As McKinsey & Company recently identified a ‘well-executed, end-to-end risk-function transformation greatly improves the customer experience, transparency and accountability, and can also decrease costs by up to 20%’.
Early adoption of digital transformation allows businesses to focus on delivering high-quality customer experience, whilst being confident of remaining compliant and reducing resource costs. Where companies once saw an ever-increasing mountain of compliance and HR resource ahead of them, they now see a trusted and economic solution to their plans for reduced costs against increased expansion into their chosen regulated market.
Digital Transformation, (DT), is more than just exposing a few new API’s. Client onboarding alone has accelerated DT into the world of BigTech. Those regulated businesses that have progressed further than others in the DT arena already benefit from improved customer experience, operational efficiencies and increased time to revenue.
Compliance is so entwined with client onboarding that firms must prioritise the digital transformation of their risk and compliance functions if they want to deliver the experience being demanded by tech-savvy customers and stay ahead of their competitors.
Digital Transformation in Banking
With digital technologies now impacting every aspect of financial services, and digital platforms becoming a crucial mechanism for engaging with existing and potential customers, institutions need to embrace the technologies and leverage the changes to nurture and strengthen a customer-centric approach.
- 41% of financial institution executives state that digital transformation initiatives have only been partially deployed
- 27% have managed to execute a limited deployment
- 11% are still in the design phase
- 4% of financial institution executives have no digital transformation strategy in place
Traditional Financial Institutions will need to catch up with the digitally native challenger banks that already offer a fully digital experience to their audience through a ‘customer experience first’ approach, via digital KYC onboarding, without having to consider legacy back-end processes.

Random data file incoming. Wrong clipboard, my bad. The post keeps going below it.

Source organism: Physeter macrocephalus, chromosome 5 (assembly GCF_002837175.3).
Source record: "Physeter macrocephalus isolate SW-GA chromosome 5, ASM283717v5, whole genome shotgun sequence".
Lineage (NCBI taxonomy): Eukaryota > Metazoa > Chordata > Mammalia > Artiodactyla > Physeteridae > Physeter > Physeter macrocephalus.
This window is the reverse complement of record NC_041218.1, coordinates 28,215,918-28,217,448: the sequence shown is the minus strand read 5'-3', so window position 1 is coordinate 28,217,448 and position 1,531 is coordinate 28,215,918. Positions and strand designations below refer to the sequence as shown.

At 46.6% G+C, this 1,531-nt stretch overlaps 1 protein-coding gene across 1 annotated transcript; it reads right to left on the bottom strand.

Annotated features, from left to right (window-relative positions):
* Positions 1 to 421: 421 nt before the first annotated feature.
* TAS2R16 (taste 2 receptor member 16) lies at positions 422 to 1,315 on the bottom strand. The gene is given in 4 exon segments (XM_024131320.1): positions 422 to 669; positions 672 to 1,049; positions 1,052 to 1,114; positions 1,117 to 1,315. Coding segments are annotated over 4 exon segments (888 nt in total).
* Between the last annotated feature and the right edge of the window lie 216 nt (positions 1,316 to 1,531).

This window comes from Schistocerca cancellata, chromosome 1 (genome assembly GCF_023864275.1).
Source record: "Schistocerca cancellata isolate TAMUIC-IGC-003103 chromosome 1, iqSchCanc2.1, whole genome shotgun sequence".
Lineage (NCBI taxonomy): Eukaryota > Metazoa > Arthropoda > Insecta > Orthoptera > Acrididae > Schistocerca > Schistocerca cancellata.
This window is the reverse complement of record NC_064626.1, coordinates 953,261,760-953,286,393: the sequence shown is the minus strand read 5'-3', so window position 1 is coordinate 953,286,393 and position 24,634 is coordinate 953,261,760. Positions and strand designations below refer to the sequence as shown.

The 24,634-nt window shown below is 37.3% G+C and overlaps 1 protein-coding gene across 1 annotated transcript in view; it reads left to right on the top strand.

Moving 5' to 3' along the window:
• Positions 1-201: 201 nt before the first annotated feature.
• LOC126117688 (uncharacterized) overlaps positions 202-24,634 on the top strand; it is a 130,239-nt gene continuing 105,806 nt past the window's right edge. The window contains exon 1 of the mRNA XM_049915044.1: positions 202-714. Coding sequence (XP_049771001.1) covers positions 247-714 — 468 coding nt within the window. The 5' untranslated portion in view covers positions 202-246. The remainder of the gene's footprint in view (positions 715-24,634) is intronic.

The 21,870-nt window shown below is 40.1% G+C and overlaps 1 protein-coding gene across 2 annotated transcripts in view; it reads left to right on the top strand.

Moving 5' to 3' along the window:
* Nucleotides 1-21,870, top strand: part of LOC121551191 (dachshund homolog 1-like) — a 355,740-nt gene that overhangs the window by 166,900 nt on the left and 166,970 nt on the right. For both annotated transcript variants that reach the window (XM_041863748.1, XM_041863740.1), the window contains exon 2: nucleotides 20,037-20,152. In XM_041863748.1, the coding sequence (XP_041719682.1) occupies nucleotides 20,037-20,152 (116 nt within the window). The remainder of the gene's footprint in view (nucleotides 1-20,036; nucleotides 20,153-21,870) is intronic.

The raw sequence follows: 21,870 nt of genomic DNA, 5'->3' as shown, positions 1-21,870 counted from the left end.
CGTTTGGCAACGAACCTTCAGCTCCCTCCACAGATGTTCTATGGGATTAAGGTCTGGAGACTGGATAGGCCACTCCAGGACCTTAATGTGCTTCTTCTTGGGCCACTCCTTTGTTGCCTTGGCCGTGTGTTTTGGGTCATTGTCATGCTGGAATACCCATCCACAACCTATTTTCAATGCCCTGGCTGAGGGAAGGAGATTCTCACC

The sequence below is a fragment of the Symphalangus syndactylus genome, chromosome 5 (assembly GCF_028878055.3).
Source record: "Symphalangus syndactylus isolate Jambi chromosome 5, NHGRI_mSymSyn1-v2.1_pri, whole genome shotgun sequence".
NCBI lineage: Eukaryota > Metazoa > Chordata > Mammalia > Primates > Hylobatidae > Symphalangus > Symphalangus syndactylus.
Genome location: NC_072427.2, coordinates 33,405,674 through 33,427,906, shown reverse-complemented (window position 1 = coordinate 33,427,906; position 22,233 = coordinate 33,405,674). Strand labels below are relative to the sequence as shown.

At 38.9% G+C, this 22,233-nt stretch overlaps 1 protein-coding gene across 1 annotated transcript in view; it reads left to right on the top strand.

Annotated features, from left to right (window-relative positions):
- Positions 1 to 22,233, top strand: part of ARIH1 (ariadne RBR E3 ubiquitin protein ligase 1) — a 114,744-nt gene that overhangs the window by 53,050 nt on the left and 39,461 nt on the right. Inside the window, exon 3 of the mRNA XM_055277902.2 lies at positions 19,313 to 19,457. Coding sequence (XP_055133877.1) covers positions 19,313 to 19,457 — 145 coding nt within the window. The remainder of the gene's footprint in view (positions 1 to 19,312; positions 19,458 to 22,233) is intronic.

Digital Transformation in Payments
With PSD2 and GDPR now in action, questions are being raised about whether this was a success for the payments market and whether legacy structures need to be shaken up as the status of real-time payments and open banking initiatives in Europe become more complicated. Traditional payment firms will need to compete with Google, Apple, Facebook, Amazon and Alibaba as they figure out the best way to deliver API based payment services in an open ecosystem, especially when the suite of tools that artificial intelligence offers is being leveraged by Big Techs.
Payments firms will need to invest in cash management processes to provide newer and more innovative solutions for liquidity, payments and electronic banking if they want to survive.
Digital Transformation in Property
he use of digital innovation and technologies in all areas of property firms has seen a rapid overhaul during Covid-19. Online viewing, remote onboarding and verification are all key to providing enablement to a sector that was subjected to forced closure, as the Covid-19 lockdown was implemented. The front end of the property sector can easily be digitised and speeded up, but the back-end is more difficult, due to their regulatory requirements within mortgage lending etc. In order to take advantage of growth opportunities property firms will need to digitally transform all parts of the customer journey.
Digital Transformation in Recruitment
For many businesses, the pandemic has created challenges when recruiting or retaining talent. Firms have had to adapt quickly with limited resources to digitalise their hiring processes whilst ensuring regulatory compliance is maintained. As remote working is likely to be around for the foreseeable future companies will need to invest heavily in digital and remote employee onboarding tools to help improve efficiency and continue business-as-usual.
In addition, from the 31st December 2020, the UK will complete its transition period to leave the European Union (EU), and there will be greater regulatory pressure to ensure ongoing Right to Work compliance by the Home Office. A digital solution can deliver on all these challenges, allowing businesses to focus on growth rather than the distractions of manual processes.
Digitisation presents an unprecedented opportunity to elevate the role of risk, compliance and control by turning the vast growing streams of data into actionable insights. In order to take full advantage of digitalisation and to ensure risk compliance and control activities are not left behind, new operating models, systems and processes need to be deployed.
Those businesses who adopt digital transformation sooner rather than later can focus on keeping the customer experience at the highest quality, whilst being confident of remaining compliant and reducing resource costs and more importantly staying ahead of their competitors.